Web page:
Bafta TV Award nominations: Why did The Night Manager do so badly?
If there was one British TV show that looked certain to have had the Bafta TV Awards jury hooked, it was The Night Manager - the BBC's glossy globetrotting spy drama that has already won Golden Globes and Emmys.
But bafflingly, it was largely shut out when the Bafta TV nominations were announced on Tuesday. There was nothing for its stars Tom Hiddleston, Hugh Laurie and Olivia Colman - all of whom won Golden Globes in January.
The only sniff in the main categories was for Tom Hollander, who is up for best supporting actor and, to be fair, did steal the scenes in which his menacing henchman Corky appeared.
It's not the only TV show that viewers are complaining about being excluded, with little joy for the likes of Line of Duty and The Missing. So what's going on?
Bafta rules have changed this year, meaning shows can be nominated for the main categories if they have mainly British talent - even if they haven't been made by a British broadcaster.
In other words, The Crown (British creators and actors but made by Netflix) is now in the mix and leads the field with five nominations.
Bafta chair Jane Lush says the contest is even more competitive than before. "There is so much investment in drama now that the competition is incredibly fierce," she told the BBC.
Bafta juries have more big shows to consider when deciding the shortlists, she said. "Whereas a few years ago people were choosing four [nominees] out of six contenders for drama series, they're now probably looking at 10 or even more."
Not British enough
Yes, The Night Manager was made by the BBC and The Crown was made by Netflix - but perhaps The Crown is more quintessentially British. There is tradition, there are costumes, there are palaces and butlers.
A look at the best drama series category suggests Bafta prefers period shows - as well as The Crown, there are The Durrells and War & Peace. Happy Valley is the only contemporary show on the shortlist.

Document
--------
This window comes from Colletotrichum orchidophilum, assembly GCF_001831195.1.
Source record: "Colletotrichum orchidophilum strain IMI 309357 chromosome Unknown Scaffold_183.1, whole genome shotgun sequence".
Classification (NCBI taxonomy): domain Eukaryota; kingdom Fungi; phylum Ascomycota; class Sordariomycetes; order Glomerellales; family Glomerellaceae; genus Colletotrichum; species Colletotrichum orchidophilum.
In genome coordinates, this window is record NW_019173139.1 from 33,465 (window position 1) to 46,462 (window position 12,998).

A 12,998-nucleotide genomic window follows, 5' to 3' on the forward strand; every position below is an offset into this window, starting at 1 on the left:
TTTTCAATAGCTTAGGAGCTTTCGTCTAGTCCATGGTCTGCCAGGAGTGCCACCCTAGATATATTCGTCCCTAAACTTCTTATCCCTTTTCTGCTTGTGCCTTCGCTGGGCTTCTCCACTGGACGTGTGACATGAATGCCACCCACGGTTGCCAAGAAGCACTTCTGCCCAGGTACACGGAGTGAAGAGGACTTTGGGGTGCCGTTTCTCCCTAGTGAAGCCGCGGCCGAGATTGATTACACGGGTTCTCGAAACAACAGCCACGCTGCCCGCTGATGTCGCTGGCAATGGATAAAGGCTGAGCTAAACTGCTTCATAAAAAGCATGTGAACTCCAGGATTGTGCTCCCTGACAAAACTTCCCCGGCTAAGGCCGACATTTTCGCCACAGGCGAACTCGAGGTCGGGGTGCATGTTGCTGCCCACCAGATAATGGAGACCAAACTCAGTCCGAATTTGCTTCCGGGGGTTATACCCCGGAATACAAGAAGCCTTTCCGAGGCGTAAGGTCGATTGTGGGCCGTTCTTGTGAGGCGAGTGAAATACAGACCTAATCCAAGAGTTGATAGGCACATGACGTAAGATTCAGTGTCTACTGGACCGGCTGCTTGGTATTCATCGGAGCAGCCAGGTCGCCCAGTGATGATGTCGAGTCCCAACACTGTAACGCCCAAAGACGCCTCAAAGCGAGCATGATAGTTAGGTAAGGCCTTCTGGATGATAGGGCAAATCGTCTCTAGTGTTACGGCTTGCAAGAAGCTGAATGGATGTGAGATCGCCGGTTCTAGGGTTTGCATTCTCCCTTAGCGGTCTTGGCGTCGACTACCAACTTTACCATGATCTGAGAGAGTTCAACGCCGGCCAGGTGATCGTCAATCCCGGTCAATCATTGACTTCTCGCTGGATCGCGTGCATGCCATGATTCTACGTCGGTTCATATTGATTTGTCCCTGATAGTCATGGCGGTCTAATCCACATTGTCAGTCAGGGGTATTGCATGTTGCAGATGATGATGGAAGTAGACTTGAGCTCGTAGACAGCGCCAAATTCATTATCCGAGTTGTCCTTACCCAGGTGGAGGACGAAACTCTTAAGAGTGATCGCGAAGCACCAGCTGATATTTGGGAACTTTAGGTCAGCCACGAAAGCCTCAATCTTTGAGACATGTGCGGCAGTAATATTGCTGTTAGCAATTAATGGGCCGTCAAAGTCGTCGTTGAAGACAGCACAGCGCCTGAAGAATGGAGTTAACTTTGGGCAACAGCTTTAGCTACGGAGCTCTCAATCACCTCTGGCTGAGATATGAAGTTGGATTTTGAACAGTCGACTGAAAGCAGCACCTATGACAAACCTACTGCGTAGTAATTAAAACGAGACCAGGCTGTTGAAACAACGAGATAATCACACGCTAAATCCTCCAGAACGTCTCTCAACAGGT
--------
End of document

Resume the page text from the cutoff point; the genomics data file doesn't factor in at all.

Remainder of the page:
Meanwhile, The Night Manager jets from Cairo to The Alps to war zones and exotic islands.
"You could say we have this love affair with nostalgia and maybe that's why The Crown has edged [The Night Manager] out," says Tufayel Ahmed, a London-based culture reporter for Newsweek.
"British audiences love a good period drama and The Crown seems to fit that Downton Abbey gap, whereas something like The Night Manager might be a bit too modern."
A push for diversity
Jane Lush says Bafta has been "trying to heed the clamour for it to be more diverse", and it's clear Bafta has been making an effort.
Adeel Akhtar, who played spook Rob Singhal in The Night Manager, is nominated - but not for that role. He's up for best leading actor for Murdered By My Father, while Babou Ceesay, who appeared in Damilola, Our Loved Boy, is in the same category.
Tufayel Ahmed says: "It's quite rare that you see brown faces or whatever leading dramas here, so the fact that they're being recognised is a good sign and hopefully it will mean that more of those programmes get made."
The Night Manager's cast was a bit diverse - but not in the lead roles.
Too much Tom
Perhaps Bafta just didn't want Tom Hiddleston to repeat his Golden Globes acceptance speech, in which he told a story about a trip to South Sudan, and which attracted criticism and ridicule.
He later conceded that the speech was "inelegantly expressed", explaining he was "very nervous and my words just came out wrong".
Bafta audition failed.
Add that to his inelegant break-up with Taylor Swift after three months together amid accusations their relationship was a publicity stunt.
It's more than a year since the finale of The Night Manager was shown in the UK - although it was within Bafta's eligibility period.
But has it faded in the memories of the Bafta juries?
Maybe - but then again, Tom Hollander was memorable enough, and it has six nominations in the Bafta TV Craft Awards, including best director (fiction), sound (fiction), production design and visual effects.
It wasn't any good
Maybe the juries for the main Bafta categories just weren't that keen on it.
The reviews at the time were good, but not universally so.
The Spectator's critic James Walton said it was "so respectful of its chosen genre as to occasionally verge on parody", while Sight & Sound's Theo Tait wrote: "There are so many implausibilities in the plot that one hardly knows where to start".
We had to look quite hard to find those negative quotes, mind you.
Only four nominees per category
The Golden Globes and the Oscars have five nominations for most categories. The Emmys have six or seven. The Baftas have four.
In this golden age of television, perhaps it's time for the Baftas to spread the love a little wider.
The Night Manager is not alone in missing out
"I think the main omission is Line of Duty as best drama," says Tufayel Ahmed. "Series three was British drama at its best - it's good, gripping television but it's also smart, and that's what British drama is well known for."
As Jane Lush said, the Bafta jury might have considered 10 shows for the best drama series shortlist - so here's an alternative list with six programmes that could have made the cut:
- The A Word
- Line of Duty
- The Missing
- The Night Manager
- Peaky Blinders